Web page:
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EU – FP7 - SSH-2007-1 Grant Agreement no 217565 1 S.A.M.P.L.E. Small Area Methods for Poverty and Living condition Estimates Siena – 5 November 2013 Gianni.

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Presentation on theme: "EU – FP7 - SSH-2007-1 Grant Agreement no 217565 1 S.A.M.P.L.E. Small Area Methods for Poverty and Living condition Estimates Siena – 5 November 2013 Gianni."— Presentation transcript:

1 EU – FP7 - SSH Grant Agreement no S.A.M.P.L.E. Small Area Methods for Poverty and Living condition Estimates Siena – 5 November 2013 Gianni Betti University of Siena New indicators and models for inequality and poverty with attention to social exclusion, vulnerability and deprivation

2 2 Table of contents List of Tasks of WP1: 1. Task 1.1. The indicators of poverty 2. Task 1.2. EU-SILC over sampling 3. Task 1.3. Pooled estimates of indicators 4. Task 1.4. Indicators for Local Government

3 3 Task 1.1. The indicators of poverty - 1  Thematic literature review: Traditional poverty measures. Review of several Multidimensional. Fuzzy measures. Background of the Laeken Indicators.  Proposal for new multidimensional and fuzzy measures of poverty and inequality: Fuzzy monetary and Fuzzy non-monetary indicators following the ntegrated Fuzzy and Relative Approach (CRIDIRE). Fuzzy monetary Depth and Fuzzy Supplementary Depth indicators (WSE).  Development of re-sampling methods for variance estimation for multidimensional measures of poverty: Jack Knife Repeated Replication method (CRIDIRE). Bootstrap Method (WSE).

4 4 Poverty is a Fuzzy State It is not a discrete attribute characterised in terms of presence or absence It is rather a vague predicate that manifests itself with different shades and degrees Poor Non-poor 0 Z Y Nevertheless, traditional methods of analysis treat poverty as dichotomous variable, a simplification that wipes out all the nuances that exist between the two extremes SEVERE MATERIAL HARDSHIP HIGH WELFARE Task 1.1. The indicators of poverty - 2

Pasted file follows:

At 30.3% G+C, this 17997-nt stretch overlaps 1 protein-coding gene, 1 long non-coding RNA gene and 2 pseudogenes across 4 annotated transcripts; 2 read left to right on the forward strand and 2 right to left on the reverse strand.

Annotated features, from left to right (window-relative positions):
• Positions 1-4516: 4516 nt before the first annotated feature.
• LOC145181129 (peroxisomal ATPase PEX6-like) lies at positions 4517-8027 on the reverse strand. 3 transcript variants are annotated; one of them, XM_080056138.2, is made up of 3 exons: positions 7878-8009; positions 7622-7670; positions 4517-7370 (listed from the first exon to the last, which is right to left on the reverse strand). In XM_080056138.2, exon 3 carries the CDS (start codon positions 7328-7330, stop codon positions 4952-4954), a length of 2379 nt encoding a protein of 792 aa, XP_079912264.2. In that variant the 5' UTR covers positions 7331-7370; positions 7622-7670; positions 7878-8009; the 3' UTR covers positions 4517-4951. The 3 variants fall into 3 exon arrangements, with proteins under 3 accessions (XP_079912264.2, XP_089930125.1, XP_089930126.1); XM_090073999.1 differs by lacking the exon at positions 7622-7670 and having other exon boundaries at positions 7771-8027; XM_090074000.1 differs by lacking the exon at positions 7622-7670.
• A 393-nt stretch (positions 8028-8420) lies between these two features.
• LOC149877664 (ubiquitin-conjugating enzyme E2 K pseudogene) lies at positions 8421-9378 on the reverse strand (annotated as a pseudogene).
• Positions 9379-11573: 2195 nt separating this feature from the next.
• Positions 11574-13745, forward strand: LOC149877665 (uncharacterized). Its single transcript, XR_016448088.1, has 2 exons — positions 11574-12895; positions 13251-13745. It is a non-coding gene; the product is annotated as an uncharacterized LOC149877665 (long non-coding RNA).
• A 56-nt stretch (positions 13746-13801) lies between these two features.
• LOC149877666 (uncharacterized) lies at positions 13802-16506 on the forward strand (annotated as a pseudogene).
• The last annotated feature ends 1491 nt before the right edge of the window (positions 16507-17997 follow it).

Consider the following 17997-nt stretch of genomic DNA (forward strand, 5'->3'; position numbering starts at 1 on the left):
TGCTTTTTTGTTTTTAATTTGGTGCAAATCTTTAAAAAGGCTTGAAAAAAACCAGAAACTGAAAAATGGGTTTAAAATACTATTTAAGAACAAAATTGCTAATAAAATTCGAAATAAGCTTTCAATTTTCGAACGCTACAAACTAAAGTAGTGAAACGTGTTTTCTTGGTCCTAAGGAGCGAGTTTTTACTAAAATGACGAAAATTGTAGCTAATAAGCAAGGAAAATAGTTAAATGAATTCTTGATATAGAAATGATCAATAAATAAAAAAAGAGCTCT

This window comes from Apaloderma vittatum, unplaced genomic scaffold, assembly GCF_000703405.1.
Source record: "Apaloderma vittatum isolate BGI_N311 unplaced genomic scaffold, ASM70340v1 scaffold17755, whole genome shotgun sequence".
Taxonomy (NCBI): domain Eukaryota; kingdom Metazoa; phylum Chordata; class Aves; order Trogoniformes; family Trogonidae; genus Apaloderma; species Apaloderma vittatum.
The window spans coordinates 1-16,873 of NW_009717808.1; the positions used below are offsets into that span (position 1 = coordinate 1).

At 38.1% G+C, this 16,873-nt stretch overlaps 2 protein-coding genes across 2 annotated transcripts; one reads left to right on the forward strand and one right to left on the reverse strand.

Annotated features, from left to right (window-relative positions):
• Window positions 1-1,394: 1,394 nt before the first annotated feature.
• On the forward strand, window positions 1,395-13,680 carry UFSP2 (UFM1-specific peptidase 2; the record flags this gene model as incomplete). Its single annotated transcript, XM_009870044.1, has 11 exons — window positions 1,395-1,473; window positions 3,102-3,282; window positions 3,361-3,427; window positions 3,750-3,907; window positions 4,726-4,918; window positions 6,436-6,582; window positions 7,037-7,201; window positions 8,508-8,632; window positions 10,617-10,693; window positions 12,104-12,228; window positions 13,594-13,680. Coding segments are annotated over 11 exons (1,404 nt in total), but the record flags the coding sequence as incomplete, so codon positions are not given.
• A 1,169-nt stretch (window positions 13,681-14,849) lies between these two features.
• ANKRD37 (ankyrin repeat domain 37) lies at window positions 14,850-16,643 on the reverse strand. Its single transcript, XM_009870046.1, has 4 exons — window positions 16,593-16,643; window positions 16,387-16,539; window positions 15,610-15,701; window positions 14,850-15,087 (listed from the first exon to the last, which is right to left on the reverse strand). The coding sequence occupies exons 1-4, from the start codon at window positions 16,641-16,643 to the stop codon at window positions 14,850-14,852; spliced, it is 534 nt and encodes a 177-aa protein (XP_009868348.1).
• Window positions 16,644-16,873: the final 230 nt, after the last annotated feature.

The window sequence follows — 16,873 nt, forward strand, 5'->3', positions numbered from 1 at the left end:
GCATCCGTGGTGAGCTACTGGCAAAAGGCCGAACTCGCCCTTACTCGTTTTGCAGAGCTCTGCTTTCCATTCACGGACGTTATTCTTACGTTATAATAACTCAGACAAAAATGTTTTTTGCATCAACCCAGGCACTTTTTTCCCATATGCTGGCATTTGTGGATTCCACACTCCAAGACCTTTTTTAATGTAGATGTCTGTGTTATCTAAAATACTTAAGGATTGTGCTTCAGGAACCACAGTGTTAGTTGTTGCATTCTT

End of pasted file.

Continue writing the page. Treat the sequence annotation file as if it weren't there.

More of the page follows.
5 5 Membership functions Reconsider the definition of the membership function based on monetary variables Cheli and Lemmi (1995) Betti and Verma (1999) Task 1.1. The indicators of poverty - 3

6 6 Corresponding to the following projections: Task 1.1. The indicators of poverty - 4

7 7 Definition of the membership function Betti, Cheli Lemmi and Verma (2005, 2006) The definition of the membership function is based on the monetary variable, where the alpha parameter is chosen such that the mean is equal to the Head Count Ratio. Task 1.1. The indicators of poverty - 5

8 8 Poverty and inequality The Fuzzy Monetary (FM) measure, as defined in the previous slide, is expressible in terms of the generalised Gini measures. This family of measures (often referred to as "s-Gini") is a generalisation of the standard Gini coefficient, the latter corresponding to G with =1. In the continuous case it is defined as: Betti, Cheli Lemmi and Verma (2006) define it as: “Integrated Fuzzy and Relative” (IFR) Task 1.1. The indicators of poverty - 6

9 9 Task 1.1. The indicators of poverty - 7 Proposal for new multidimensional and fuzzy Fuzzy Supplementary Indicator To quantify and put together diverse indicators several steps are necessary: Identification of items; Transformation of the items into the [0, 1] interval; Exploratory and confirmatory factor analysis; Calculation of weights within each dimension (each group); Calculation of scores for each dimension; Calculation of an overall score and the parameter; Construction of the fuzzy deprivation measure in each dimension (and overall).

10 10 Task 1.1. The indicators of poverty dimensions are identified: 1.Basic life-style – these concern the lack of ability to afford most basic requirements: Keeping the home (household’s principal accommodation) adequately warm; Paying for a week’s annual holiday away from home; Eating meat chicken or fish every second day, if the household wanted to; Ability to make ends meet. 2.Financial situation – these concern the lack of ability to pay in time due to financial difficulties: Inability to cope with unexpected expenses; Arrears on mortgage or rent payments; Arrears on utility bills; Arrears on hire purchase instalments. 3.Housing amenities – these concern the absence of basic housing facilities (so basic that one can presume all households would wish to have them): A bath or shower; An indoor flushing toilet; Leaking roof and lamp; Rooms to dark. 4.Environmental problems – these concern problems with the neighbourhood and the environment: Pollution; Crime, violence, vandalism; Noise. 5.Consumer durables - these concern enforced lack of widely desired possessions ("enforced" means that the lack of possession is because of lack of resources): A car or van; A colour TV; A pc; A washing machine; A telephone. 6.Health related – these concern problems with personal health: General health; Chronic illness; Mobility restriction.

11 11 Development of SAS programs for poverty measures and variance estimation Methods proposed in theory: Jack-knife repeated replications (JRR - CRIDIRE) Taylor linearisation (CRIDIRE) Bootstrap (WSE) Implementation with SAS and R routines for JRR and Bootstrap Task 1.1. The indicators of poverty - 9

12 12 Task 1.1. Some empirical results - 1 Figure 1. EU: Net equivalent income – NUTS1 regions

13 13 Task 1.1. Some empirical results - 2 Figure 2. Head Count Ratio NUTS2 regions (country poverty lines)

14 14 Task 1.1. Some empirical results - 3 Figure 3. Overall Non-monetary deprivation rates, NUTS1 regions

15 15 Task 1.1. Some empirical results - 4 Figure 4. Environmental Problems, NUTS1 regions

16 16 Task 1.1. Some empirical results - 5 Figure 5. Environmental Problems, NUTS2 regions


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